Another tell-tale sign is the email signature of the second email. Not only does it contain an unsubscribe button (which is usually only seen on mass emails) but there’s no branding or links to a legitimate company.

Never click on any link in a suspicious or unsolicited email, instead jump into Google and search for the business using any names or URLs provided. This person claims to be representing a client, so you’d expect them to be from a law firm or existing business of some repute. Yet a search of the company name brings up nothing. A search for Ricardo Dunham in Linkedin also brings up no results.

This scammer’s email address itself looks official, it was ricardo@genomesalon.com, which is an important detail when we analyse the next email. However, there’s no such web address for genomesalon.com which indicates this to be a fraudulent company. Remember to never click on any links in an unsolicited or suspicious email.

Inconsistent details

Many of these scams rely on you not thinking clearly to work. They’re hoping you’re panicked and flustered or that you care so little that you don’t check the details, in fact, many rely on such circumstances to even stand a chance of working.

I remember once receiving a cold call from a chap saying he was from my virus support company and that a hacking attempt had been detected on my desktop PC. He assured me they’d prevented the attack but he wanted to walk me through changing a setting via remote access to prevent future attacks. When I mentioned that I owned a Mac laptop, not a desktop PC he hung up realising that he’d been rumbled. Often scammers will give themselves away.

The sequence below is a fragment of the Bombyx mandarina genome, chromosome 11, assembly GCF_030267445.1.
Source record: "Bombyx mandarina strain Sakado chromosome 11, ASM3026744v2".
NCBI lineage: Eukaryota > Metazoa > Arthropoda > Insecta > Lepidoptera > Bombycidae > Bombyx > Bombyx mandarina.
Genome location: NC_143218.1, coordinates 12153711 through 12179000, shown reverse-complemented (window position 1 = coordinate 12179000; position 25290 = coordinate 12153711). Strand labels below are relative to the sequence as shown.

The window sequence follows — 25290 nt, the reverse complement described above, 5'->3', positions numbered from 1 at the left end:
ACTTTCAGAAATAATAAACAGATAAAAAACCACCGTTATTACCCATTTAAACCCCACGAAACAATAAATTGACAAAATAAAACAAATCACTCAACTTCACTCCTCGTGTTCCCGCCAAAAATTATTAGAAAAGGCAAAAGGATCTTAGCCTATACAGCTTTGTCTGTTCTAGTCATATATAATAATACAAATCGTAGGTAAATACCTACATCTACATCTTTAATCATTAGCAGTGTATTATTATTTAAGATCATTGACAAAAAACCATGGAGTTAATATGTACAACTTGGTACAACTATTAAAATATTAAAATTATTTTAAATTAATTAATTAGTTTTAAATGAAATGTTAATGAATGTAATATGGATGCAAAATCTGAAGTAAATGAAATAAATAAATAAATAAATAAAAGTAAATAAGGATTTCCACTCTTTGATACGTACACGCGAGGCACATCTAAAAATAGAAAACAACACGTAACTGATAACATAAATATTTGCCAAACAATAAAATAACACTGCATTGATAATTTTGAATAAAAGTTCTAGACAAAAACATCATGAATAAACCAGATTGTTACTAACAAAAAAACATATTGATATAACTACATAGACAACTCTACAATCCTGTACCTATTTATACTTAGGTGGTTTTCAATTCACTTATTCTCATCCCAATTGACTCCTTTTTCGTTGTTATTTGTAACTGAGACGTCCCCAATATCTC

In the first email, we can see a story developing that has a few holes in it. Firstly, she says she’s a certified photographer (you don’t need a certificate to be a photographer) and that she’s incredibly protective of her intellectual property. If she’s so proud of her work and certification status then why doesn’t her email signature include a link to her website or an example of the certificate? We proudly display our Google partner status and HubSpot partner accreditation in our signatures! She’s also using a very forgettable email address, so she’s clearly not that keen on establishing a brand or owning the intellectual property of her own name.

There's also some excessive embellishment within her story. how they missed out on the Pulitzer Prize we'll never know. 

Exaggeration

It’s common for positive scams to be viewed with caution because it’s easy for something to seem too good to be true. I’m still waiting on my $360m from that Nigerian prince from back in 2004. 

Modern scams definitely lean towards the dire consequence scenario, although this doesn't mean you shouldn't remain cautious of anyone requesting quotes or requests for proposals (RFPs) through suspicious links as well. In both of these examples, the punishment for infringement seems worse than any reasonable person would expect. In any normal circumstance, the copyright owner will simply want you to stop using the images but in both of these examples things have inextricably gone beyond that point and that’s no longer enough.

In the first one, the scammer is going to attempt to have your entire website removed from the internet if you don’t comply. If multi-billion dollar movie companies struggle daily to have websites illegally streaming their movies removed then I’m interested to see how Mel’s attempts go. Sadly, even if this was a genuine copyright infringement the DNS provider wouldn’t be able to shut down the website from an email request from the affected party.